Thousands To Receive A Level Results

The wait is almost over for thousands of A Level students as their results are set to be published tomorrow, Thursday 15 August.

Students and parents are advised to be prepared for all outcomes before collecting their results, with GCSE grades also due to be published next week, Thursday 22.

NI Direct has advised pupils to contact a careers adviser to ensure they make an informed choice regarding their next step, whether they achieve the grades they are expecting or not.

The Careers Service has a team of professionally-qualified advisers who offer impartial information and guidance to people of all ages.

The service will be available from 9am to 7pm on both results days, and students can make contact either online or by calling 0300 200 7820.

The NI Direct website features informative resources on various apprenticeships and training options, staying on at school, student finance, student housing, taking a gap year and finding a job.

Meanwhile, the Public Health Agency (PHA) is encouraging parents and guardians to talk to young people who are receiving exam results about the risks associated with drinking alcohol and taking drugs.

Based on the notion that some cases can lead to excess drinking or drug taking, the organisation said its important that everyone is made aware of the risks as they navigate this often uncertain time.
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Davis Turkington, Senior Health and Wellbeing Improvement Officer with the PHA, said: "Parents' attitudes and behaviours in relation to alcohol and drugs have a strong influence on young people. Parents can make the first move and talk frankly about the dangers of binge drinking and encourage young people to have fun with friends without alcohol.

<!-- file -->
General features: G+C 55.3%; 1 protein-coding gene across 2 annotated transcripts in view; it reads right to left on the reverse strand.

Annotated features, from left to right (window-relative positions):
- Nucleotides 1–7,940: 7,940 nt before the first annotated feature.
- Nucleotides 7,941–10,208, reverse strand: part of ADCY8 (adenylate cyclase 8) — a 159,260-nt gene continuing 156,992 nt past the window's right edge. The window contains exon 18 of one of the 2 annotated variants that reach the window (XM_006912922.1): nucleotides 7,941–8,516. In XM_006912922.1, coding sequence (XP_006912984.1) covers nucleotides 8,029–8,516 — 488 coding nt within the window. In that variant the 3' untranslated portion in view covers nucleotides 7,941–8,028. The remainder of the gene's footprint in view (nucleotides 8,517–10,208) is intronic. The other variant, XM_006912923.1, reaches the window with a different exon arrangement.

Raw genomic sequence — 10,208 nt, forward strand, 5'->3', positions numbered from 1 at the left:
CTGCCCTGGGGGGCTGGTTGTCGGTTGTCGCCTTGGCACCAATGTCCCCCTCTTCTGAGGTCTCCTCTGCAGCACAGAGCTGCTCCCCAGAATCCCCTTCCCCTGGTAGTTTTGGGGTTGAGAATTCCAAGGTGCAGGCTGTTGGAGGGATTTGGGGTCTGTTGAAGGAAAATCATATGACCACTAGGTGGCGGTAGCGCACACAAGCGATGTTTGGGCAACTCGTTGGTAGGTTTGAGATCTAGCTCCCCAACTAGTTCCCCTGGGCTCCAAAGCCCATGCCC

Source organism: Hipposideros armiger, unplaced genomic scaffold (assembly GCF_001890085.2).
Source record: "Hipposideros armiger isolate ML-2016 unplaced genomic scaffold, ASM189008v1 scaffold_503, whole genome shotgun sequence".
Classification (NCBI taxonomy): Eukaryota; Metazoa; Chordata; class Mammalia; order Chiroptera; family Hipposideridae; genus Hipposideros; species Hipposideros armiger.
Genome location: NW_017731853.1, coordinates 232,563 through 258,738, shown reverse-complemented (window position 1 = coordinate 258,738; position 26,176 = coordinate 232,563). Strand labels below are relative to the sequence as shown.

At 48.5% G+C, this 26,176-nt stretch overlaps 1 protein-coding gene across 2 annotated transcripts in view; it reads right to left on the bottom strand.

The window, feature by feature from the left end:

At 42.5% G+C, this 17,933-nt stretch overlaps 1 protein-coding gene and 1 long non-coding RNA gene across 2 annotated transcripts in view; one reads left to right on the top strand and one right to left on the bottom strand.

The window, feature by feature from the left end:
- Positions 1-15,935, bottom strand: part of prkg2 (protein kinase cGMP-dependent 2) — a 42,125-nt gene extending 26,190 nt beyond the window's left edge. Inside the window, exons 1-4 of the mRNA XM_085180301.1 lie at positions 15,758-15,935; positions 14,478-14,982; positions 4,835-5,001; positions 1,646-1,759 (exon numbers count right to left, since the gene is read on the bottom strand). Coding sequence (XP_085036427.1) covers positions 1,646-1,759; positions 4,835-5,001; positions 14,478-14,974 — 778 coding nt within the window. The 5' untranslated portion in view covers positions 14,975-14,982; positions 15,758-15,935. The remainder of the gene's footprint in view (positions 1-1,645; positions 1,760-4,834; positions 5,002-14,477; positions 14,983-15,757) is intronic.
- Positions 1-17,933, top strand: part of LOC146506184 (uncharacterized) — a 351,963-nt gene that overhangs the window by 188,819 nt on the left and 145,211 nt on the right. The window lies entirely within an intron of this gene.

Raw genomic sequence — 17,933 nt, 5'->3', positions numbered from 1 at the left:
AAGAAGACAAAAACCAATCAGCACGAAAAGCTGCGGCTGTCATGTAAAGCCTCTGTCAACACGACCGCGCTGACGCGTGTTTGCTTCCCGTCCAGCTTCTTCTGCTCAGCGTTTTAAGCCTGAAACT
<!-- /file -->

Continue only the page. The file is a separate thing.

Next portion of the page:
"If they are of the legal drinking age, encourage them to take care if they choose to drink. Staying within the safe drinking limits is important, as excessive drinking can have lasting effects on health, such as damage to the liver, heart, brain and stomach. Warn them of the dangers of mixing alcohol and other drugs, such as caffeine."

Parents and guardians are urged to consider the effect their own drinking behaviour can have on young people, and support them in making the right choices.

Mr Turkington also highlighted the health risks associated with drug taking. "You can never be sure what has gone into the drugs, therefore the PHA strongly recommends that you do not take them," he commented.

"Parents and guardians can play an important role in helping young people understand these risks, so they don't choose to take drugs without realising the harm they could be exposing themselves to. If someone has taken drugs and is feeling unwell, please seek medical help urgently."

Results time can also have an impact on young people's mental health and emotional wellbeing.

Mr Turkington added: "Not getting the grades they hoped for can result in feeling anxious or low. Disappointment is an understandable reaction, however it is also important not to neglect the possible impact of this stress on mental and emotional wellbeing."


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